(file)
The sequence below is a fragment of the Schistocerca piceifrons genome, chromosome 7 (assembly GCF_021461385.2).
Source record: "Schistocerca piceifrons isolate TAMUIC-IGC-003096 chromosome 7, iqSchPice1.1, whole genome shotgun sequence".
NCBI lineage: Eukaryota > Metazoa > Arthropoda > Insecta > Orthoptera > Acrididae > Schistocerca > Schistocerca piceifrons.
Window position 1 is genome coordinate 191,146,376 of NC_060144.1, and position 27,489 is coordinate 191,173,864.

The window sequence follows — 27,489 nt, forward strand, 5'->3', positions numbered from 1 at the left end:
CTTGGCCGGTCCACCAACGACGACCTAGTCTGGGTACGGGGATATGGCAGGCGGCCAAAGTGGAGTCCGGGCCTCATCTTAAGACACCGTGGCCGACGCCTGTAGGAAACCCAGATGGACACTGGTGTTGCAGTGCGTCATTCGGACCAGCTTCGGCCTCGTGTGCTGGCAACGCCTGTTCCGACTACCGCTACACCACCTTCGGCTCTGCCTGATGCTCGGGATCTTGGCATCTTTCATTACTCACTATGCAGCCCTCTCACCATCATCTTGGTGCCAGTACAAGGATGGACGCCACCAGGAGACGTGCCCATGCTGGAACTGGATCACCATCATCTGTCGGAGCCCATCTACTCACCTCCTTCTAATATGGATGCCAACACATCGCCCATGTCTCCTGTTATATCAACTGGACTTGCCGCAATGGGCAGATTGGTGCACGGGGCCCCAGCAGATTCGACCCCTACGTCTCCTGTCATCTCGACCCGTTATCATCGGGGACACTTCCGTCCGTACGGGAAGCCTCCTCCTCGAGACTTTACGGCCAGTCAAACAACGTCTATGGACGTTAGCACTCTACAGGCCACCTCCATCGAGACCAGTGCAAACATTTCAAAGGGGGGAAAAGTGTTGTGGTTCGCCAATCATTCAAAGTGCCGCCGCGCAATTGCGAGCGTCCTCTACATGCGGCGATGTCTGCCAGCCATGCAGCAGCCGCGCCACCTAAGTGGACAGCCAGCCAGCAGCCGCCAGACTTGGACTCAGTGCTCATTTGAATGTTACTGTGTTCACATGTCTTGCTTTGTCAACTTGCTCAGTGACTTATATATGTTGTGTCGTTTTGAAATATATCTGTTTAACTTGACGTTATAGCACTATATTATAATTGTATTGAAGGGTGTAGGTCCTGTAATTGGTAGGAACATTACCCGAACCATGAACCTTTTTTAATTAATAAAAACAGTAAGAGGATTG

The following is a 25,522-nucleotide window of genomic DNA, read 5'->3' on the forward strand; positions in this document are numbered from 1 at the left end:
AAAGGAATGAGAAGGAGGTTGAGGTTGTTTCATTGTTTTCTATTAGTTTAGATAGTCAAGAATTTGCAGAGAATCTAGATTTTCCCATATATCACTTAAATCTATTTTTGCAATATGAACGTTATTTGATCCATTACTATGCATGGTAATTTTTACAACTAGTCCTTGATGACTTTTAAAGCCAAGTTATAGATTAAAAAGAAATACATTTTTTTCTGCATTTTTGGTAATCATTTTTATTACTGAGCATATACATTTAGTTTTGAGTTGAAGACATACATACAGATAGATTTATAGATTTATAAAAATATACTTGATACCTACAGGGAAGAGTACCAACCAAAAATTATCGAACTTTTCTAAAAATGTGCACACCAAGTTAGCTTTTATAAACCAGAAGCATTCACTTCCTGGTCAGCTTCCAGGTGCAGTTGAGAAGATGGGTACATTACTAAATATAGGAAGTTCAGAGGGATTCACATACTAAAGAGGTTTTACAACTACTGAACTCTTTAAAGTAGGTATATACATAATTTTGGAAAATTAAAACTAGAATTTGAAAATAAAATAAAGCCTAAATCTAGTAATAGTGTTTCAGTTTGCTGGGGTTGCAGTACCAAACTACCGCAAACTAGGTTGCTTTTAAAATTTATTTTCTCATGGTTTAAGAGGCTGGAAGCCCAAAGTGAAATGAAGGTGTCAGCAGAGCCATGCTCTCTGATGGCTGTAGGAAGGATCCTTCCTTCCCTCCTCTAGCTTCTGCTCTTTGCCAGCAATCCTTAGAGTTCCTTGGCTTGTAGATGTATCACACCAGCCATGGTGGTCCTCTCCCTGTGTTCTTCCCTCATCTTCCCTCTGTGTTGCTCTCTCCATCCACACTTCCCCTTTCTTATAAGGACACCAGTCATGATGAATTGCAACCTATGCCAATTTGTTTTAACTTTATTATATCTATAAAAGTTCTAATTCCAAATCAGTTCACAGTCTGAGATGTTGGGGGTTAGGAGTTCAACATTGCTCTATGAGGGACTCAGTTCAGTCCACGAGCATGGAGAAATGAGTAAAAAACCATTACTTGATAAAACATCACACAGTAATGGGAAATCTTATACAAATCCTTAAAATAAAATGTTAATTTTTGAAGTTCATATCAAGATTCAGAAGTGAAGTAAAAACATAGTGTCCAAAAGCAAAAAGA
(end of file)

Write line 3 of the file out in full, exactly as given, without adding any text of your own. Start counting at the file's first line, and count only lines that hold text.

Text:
NCBI lineage: Eukaryota > Metazoa > Arthropoda > Insecta > Orthoptera > Acrididae > Schistocerca > Schistocerca piceifrons.